Positioning Your Personal Brand

In their iconic book aptly titled “Positioning: The Battle for Your Mind,” authors Al Ries and Jack Trout write that, “Positioning in the first body of thought to come to grips with the problems of communicating in an over-communicated society.” And that was in 2001, way before Facebook and Twitter!

If you regularly read my column than you know I’m a proponent of treating your personal brand much like you would a company brand – with tender loving care. Brands are not unlike children in many respects – they need to be looked after, cared for, nurtured and groomed. And your personal brand is no different. In an over-crowded job market, your personal brand positioning is more important than ever.

Your personal brand is comprised of your character, competence and charisma. It’s who you are, what you do and why you’re special. You have to create it, claim it and then make sure everyone in your network knows about it.

When we’re desperately seeking employment, it’s tempting to try and be all things to all people. We tell ourselves that by not carving out a niche we will appear more attractive to a broader pool of hiring managers. In my experience, however, it simply doesn’t work that way. A personal brand without a strong brand position just gets passed over.

Consider powerhouse brands like Starbucks, Apple or Zappos, easily recognizable for carving out a strong position in their respective markets. Now consider your personal brand and how you do (or don’t) market it. If I scan your resume, your handbill, your elevator pitch or your LinkedIn page, will your personal brand position be clear to me? Here are some tips to make sure it is:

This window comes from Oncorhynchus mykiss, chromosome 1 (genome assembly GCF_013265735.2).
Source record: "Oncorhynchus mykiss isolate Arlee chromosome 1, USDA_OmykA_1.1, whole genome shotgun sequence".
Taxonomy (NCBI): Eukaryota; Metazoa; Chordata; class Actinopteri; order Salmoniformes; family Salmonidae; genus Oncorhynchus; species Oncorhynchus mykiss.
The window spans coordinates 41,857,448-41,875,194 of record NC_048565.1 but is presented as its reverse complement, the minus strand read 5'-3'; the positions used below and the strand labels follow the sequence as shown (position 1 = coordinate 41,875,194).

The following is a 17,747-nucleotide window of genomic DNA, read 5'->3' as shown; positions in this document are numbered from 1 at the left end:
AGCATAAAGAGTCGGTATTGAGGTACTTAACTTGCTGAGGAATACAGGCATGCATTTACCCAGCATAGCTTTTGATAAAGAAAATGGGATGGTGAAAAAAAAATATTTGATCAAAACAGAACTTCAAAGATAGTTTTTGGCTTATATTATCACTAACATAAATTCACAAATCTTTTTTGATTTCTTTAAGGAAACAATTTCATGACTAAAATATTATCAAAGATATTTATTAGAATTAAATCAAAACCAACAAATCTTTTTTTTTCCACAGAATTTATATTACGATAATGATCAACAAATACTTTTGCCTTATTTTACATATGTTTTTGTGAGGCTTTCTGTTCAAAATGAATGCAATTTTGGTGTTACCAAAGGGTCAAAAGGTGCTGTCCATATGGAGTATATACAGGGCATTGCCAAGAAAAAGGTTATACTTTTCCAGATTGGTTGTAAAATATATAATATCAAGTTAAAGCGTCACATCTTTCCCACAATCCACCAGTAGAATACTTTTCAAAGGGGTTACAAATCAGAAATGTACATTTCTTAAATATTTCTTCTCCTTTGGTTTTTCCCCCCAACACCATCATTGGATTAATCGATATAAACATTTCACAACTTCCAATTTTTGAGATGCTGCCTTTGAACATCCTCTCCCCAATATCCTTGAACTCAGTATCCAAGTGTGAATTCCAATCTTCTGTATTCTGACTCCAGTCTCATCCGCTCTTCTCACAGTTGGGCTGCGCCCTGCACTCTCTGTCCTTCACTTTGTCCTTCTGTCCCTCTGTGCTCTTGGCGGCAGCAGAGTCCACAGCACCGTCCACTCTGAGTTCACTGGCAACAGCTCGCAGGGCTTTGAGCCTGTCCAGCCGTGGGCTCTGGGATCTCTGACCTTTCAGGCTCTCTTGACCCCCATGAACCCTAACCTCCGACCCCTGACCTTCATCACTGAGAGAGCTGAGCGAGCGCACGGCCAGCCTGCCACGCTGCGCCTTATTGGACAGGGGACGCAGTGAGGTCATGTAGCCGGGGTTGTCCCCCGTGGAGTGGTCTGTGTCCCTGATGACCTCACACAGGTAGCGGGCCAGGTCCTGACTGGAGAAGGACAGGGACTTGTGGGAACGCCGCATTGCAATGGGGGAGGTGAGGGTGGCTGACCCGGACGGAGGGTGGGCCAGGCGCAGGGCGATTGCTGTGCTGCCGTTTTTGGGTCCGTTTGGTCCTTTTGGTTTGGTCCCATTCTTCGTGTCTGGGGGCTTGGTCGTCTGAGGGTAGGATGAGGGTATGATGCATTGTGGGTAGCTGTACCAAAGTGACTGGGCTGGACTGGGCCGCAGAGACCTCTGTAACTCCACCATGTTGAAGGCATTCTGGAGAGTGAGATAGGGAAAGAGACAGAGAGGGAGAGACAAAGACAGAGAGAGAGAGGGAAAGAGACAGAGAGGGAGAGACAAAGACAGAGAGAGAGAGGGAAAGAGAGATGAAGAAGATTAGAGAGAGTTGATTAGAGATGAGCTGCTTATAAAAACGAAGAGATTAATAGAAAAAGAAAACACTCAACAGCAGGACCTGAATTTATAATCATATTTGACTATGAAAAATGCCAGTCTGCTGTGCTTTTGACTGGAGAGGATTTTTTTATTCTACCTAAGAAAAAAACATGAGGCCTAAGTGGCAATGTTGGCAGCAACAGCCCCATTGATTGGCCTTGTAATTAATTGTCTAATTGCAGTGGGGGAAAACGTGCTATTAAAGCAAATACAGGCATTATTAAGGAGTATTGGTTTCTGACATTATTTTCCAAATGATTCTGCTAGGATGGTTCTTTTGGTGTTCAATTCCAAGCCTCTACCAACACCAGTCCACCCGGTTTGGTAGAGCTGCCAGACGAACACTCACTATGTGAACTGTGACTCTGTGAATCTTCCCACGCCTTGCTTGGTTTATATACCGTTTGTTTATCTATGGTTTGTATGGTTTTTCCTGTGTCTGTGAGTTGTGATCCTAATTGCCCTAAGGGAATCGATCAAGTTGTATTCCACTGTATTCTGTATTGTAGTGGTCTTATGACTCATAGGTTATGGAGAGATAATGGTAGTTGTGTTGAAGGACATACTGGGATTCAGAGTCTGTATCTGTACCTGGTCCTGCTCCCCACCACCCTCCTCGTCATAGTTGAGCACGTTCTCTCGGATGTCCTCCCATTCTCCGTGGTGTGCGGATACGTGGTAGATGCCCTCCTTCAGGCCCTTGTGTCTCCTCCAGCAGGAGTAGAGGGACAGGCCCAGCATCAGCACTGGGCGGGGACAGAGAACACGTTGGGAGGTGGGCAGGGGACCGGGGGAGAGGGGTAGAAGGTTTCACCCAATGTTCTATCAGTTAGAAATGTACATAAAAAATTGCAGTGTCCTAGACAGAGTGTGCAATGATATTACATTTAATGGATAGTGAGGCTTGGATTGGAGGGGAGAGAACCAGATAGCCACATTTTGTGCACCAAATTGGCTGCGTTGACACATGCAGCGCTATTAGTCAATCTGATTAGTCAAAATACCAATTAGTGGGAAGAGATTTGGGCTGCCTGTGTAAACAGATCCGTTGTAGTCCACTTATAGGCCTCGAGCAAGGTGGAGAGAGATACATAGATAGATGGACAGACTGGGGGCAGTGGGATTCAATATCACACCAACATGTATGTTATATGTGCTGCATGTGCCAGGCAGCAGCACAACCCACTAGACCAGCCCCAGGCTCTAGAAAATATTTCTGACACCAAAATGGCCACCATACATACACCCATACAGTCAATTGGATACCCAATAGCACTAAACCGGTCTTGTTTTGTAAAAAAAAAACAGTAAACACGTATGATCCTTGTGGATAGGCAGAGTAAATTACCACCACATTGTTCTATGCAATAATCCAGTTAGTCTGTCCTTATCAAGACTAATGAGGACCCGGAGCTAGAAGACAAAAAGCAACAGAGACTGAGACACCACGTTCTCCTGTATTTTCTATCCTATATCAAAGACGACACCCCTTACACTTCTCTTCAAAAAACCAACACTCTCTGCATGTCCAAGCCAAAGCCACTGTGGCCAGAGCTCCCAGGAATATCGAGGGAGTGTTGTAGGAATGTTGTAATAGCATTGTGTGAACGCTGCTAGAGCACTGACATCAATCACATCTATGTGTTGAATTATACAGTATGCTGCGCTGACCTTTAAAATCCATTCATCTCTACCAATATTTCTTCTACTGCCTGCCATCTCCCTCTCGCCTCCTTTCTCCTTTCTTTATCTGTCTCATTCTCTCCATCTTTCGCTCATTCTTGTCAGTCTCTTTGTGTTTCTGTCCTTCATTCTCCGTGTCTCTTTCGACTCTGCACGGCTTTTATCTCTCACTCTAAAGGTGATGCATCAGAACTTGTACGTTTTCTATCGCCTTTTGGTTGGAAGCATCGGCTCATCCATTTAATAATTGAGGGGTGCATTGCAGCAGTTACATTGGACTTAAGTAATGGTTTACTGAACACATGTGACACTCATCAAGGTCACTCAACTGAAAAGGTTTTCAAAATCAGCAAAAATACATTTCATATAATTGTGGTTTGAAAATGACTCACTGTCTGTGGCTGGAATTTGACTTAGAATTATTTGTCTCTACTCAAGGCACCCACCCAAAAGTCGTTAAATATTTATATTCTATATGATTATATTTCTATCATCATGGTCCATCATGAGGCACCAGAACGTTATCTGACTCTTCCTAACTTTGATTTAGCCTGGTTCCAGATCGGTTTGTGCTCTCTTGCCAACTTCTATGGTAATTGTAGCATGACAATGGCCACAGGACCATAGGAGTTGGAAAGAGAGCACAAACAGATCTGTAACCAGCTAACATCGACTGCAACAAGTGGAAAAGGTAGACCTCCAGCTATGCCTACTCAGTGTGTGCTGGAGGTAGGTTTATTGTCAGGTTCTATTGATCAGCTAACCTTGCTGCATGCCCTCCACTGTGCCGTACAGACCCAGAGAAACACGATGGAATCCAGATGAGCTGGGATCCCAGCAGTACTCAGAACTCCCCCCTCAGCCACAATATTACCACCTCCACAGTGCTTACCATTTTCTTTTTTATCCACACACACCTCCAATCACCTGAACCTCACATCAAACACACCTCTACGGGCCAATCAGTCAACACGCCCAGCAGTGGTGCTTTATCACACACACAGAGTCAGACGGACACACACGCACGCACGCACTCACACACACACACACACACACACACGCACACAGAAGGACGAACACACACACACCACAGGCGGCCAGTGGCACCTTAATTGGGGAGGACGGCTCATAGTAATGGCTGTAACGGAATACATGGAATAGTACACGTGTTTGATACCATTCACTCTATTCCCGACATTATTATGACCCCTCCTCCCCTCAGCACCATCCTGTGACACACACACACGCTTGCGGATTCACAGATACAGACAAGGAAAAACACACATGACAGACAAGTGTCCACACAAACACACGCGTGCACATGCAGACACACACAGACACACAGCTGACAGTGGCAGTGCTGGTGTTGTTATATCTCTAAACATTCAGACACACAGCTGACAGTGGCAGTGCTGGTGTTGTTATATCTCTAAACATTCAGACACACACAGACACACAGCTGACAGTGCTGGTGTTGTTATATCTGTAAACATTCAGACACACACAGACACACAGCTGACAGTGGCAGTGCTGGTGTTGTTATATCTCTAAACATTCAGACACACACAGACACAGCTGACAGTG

1. Consider keyword density – Be sure your messaging is consistent throughout. Emphasize the skills, talent and traits you want to be known for repeatedly.
  2. Strive for message clarity – Be direct. Don’t be shy about your abilities or talents; claim them outright.
  3. Take a position – You can start by trying out one of these phrases:
        - I am known for…
        - My teams rely on me to…
        - My clients often tell me that I…

For example, if you’re a marketing quant-jock looking for a client-facing role you might position yourself in this way: “I’m particularly skilled at distilling complex research findings into actionable marketing insights. My clients often tell me that I’m the first researcher that speaks plain English and makes their job easier.”

4.   Support your story – Get involved with groups that support your position
       - offline and online. Read the journals, join the meet-ups, volunteer where
       you can. If I connect your “brand dots” will I see a straight line?

Ries and Trout summarize the final chapter of their book with this: “To be successful at positioning, you have to have the right mental attitude. You have to become an outside-in thinker rather than an inside-out thinker. This requires patience, courage and strength of character…”

You can hitch your positioning to an industry, a skill, a line of business, a market segment… and you know what, you can change it later on if you like. But for now, right now, you have to leave the wishy-washy “I’ll be whatever you need me to be” story on the sidelines and pick a path forward. In your heart you know what you want to do – what career path inspires you most – now be sure to let the rest of us in on it!

Got more questions or comments, email Sima at sima@marketingjobwire.com

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Sima Dahl
Personal Brand and
Social Networking Coach,SimaSays.com